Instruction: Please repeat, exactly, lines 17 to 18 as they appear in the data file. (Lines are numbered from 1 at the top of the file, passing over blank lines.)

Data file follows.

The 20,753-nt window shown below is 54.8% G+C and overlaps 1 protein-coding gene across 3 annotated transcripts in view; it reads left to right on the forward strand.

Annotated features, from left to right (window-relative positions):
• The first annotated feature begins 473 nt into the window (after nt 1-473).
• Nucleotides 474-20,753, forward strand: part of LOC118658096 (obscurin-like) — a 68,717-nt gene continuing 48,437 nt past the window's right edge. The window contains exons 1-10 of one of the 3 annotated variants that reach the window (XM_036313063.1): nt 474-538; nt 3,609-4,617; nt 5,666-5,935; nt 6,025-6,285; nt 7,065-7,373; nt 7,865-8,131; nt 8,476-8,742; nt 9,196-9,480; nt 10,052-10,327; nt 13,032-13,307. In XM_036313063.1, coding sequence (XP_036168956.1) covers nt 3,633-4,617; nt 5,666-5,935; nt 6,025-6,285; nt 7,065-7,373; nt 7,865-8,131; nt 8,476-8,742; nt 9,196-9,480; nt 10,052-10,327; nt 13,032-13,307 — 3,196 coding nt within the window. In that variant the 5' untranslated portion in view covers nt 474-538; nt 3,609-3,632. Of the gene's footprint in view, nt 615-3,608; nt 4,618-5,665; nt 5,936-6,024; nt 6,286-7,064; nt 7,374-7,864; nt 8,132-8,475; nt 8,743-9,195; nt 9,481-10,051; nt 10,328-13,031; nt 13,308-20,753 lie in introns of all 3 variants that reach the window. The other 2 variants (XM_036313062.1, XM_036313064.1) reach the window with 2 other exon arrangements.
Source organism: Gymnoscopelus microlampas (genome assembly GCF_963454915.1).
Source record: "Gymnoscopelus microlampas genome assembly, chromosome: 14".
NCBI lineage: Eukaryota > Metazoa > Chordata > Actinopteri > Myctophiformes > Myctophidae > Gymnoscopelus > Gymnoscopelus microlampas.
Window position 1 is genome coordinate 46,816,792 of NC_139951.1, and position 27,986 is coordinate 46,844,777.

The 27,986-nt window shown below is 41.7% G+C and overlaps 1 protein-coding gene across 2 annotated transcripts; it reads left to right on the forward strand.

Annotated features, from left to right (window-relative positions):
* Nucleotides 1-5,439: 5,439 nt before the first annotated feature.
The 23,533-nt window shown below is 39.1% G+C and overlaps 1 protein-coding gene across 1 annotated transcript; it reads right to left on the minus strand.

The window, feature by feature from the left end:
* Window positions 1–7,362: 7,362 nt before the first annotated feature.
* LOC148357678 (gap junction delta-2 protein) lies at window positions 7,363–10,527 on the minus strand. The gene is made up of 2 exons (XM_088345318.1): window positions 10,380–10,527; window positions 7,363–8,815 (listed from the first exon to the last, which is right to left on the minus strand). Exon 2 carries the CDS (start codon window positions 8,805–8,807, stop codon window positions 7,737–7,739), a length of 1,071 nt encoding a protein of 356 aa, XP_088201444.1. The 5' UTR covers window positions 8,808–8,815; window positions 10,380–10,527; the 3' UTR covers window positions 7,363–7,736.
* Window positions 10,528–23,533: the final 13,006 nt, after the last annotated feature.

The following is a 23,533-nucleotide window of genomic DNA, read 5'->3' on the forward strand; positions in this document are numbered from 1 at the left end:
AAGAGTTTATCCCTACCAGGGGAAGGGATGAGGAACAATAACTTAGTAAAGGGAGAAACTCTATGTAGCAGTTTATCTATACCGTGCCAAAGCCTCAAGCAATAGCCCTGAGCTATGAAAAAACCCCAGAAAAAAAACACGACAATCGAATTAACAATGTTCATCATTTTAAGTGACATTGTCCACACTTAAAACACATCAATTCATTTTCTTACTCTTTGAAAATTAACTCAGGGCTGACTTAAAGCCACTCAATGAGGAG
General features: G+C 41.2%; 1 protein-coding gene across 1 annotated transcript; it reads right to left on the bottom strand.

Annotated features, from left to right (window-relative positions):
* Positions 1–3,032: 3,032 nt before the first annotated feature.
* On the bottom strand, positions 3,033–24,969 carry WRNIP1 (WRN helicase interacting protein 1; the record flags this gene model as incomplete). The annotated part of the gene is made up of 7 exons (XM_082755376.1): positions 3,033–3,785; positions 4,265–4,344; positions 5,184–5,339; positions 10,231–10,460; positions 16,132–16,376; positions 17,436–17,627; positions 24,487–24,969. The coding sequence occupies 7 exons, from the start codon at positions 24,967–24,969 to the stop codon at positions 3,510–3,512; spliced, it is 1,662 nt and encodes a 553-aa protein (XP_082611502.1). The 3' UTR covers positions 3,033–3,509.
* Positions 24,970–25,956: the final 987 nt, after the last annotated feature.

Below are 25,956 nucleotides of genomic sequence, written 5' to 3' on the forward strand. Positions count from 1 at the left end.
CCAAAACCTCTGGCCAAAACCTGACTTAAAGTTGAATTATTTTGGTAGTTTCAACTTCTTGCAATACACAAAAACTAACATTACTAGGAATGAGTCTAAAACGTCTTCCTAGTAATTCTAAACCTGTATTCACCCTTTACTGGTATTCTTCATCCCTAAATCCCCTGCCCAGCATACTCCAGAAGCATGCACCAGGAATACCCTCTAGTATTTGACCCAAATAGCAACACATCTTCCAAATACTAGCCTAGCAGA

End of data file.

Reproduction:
The following is a 23,533-nucleotide window of genomic DNA, read 5'->3' on the forward strand; positions in this document are numbered from 1 at the left end:
AAGAGTTTATCCCTACCAGGGGAAGGGATGAGGAACAATAACTTAGTAAAGGGAGAAACTCTATGTAGCAGTTTATCTATACCGTGCCAAAGCCTCAAGCAATAGCCCTGAGCTATGAAAAAACCCCAGAAAAAAAACACGACAATCGAATTAACAATGTTCATCATTTTAAGTGACATTGTCCACACTTAAAACACATCAATTCATTTTCTTACTCTTTGAAAATTAACTCAGGGCTGACTTAAAGCCACTCAATGAGGAG